Tokyo 2020 Olympic Games: Update on preparations   近代オリンピック

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The new Kasumigaoka stadium

Tokyo 2020 Oympics map

Faster, Higher, Stronger!

We're 5 years away from the Tokyo Olympics! Here's a brief update on the project, the upcoming work and expected changes coming to the Japanese capital.

There are only five years left to prepare Tokyo for the 2020 Olympics, so there isn't a moment to lose for the Tokyo 2020 committee.

The Japanese project stands out because of its cost reduction: a large number of sports facilities already exist, and will be reused. The symbol of this project is the new National Stadium Kasumigaoka, a  futuristic design built on the site of the former stadium, and designed by architect Zaha Hadid.

The Olympic Village will be located on the Harumi Wharf, an artificial island located between Ginza and Odaiba. Almost all installations are expected to be within a radius of 8km around the village. All the facilities will be environmentally friendly, using renewable energy.

The project is beautiful, ecofriendly, and less expensive compared to previous Olympics, but in reality, what changes should visitors expect?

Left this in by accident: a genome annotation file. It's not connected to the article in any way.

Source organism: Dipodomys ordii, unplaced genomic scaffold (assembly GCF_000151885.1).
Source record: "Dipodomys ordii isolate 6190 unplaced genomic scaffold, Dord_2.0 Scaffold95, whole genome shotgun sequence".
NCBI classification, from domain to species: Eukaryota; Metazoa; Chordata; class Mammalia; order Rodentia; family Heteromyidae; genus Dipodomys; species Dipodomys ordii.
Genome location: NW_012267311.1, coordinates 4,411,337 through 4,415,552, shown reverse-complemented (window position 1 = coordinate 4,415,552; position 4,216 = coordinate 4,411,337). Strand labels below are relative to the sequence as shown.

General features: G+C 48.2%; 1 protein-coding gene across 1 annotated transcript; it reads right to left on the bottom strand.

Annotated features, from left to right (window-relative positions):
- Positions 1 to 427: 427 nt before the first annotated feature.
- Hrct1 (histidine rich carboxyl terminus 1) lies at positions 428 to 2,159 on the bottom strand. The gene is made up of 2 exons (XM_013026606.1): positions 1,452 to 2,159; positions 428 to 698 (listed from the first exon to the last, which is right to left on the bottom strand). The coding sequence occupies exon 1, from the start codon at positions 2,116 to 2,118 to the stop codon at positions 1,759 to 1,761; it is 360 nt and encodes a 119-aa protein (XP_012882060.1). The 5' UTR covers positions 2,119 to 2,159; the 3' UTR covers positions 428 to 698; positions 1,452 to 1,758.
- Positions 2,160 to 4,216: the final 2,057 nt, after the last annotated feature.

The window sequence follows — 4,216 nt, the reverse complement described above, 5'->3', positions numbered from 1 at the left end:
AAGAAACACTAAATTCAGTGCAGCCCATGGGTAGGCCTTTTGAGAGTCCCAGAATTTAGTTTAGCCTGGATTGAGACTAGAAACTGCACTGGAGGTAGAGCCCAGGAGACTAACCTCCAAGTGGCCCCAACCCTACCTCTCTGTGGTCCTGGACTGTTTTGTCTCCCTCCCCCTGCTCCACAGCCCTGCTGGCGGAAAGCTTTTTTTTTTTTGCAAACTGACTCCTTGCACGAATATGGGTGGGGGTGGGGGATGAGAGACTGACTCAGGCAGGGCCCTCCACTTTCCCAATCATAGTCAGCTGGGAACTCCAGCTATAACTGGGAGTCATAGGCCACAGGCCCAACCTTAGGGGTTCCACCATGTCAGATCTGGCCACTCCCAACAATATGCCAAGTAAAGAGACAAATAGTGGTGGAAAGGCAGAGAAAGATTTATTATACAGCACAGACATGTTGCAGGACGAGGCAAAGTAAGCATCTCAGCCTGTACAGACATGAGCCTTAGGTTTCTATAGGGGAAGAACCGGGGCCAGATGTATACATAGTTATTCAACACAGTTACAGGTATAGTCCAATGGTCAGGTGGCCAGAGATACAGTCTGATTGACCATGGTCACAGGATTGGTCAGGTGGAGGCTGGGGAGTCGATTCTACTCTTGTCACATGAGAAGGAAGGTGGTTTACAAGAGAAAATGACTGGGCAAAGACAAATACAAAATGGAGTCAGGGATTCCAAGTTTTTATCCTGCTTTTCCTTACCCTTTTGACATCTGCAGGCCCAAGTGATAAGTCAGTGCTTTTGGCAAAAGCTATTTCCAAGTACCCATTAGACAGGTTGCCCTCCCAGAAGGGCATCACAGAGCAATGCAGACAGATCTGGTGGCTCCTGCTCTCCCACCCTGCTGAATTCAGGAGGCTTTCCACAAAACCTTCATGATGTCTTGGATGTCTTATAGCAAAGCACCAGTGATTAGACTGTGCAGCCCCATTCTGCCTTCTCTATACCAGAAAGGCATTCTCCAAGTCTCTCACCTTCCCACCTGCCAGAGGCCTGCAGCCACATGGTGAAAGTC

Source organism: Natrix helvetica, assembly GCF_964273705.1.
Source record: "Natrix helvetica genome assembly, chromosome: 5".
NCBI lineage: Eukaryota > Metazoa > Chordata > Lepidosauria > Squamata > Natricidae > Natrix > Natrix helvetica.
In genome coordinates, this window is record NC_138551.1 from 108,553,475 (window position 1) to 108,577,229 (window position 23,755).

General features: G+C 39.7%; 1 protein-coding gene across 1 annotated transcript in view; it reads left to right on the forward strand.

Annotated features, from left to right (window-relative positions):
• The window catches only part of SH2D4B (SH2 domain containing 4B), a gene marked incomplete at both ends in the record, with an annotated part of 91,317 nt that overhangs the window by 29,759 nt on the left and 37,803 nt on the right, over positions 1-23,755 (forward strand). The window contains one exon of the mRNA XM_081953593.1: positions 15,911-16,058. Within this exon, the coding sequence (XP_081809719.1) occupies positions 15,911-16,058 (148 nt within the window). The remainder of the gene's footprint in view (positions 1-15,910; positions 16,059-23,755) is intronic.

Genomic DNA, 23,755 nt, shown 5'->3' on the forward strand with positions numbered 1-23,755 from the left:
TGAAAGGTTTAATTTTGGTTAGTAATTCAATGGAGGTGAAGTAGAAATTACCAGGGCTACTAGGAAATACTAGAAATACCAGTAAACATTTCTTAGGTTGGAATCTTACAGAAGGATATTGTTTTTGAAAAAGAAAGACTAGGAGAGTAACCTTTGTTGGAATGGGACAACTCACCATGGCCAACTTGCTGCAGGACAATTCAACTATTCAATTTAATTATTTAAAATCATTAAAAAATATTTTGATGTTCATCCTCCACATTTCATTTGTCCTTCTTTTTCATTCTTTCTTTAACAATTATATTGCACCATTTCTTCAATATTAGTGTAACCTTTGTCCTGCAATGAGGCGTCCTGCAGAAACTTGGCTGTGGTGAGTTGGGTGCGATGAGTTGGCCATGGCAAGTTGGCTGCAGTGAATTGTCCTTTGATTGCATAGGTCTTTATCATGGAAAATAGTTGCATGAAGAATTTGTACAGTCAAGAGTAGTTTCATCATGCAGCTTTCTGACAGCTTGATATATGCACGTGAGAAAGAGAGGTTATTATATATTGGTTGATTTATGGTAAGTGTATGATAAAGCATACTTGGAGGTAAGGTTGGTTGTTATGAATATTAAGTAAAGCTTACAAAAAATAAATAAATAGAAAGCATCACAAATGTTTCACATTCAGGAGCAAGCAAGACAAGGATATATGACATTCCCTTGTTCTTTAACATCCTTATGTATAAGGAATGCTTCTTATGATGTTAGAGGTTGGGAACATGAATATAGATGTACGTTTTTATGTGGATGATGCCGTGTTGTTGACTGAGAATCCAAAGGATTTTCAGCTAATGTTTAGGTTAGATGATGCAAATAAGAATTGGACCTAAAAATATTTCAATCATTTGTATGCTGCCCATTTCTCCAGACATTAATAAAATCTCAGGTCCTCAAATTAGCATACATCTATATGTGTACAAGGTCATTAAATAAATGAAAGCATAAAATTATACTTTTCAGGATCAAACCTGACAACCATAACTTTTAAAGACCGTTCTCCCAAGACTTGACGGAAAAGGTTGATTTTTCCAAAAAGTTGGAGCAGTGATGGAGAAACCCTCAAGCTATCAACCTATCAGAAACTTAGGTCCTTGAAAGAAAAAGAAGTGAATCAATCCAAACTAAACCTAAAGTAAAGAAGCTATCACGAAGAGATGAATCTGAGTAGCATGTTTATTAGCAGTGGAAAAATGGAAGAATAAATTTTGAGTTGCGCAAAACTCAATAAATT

It's in transport in Tokyo that the most significant problems will arise. Many of the aging subway stations will be refurbished, with upgrade works staggered throughout the next five years.

Shibuya Station is already in full redevelopment, while others will follow from the end of 2015.

As is the case for all future Olympic cities, Tokyo will also undergo a major cleaning operation, not just of its monuments but also of its neighborhoods. Gradually, as the games draw nearer we have to also expect price increases in hotels and restaurants.

But there are plenty of benefits to be expected - not just better services, more officers and hotel staff should speak more English, and signage and markers will be much clearer and more widespread than today, further reducing the risk of getting lost.

Both eagerly awaited and somewhat feared, the Tokyo Olympic Games will certainly profoundly change the landscape of the capital of Japan. You might need to visit twice, to compare the before and after...

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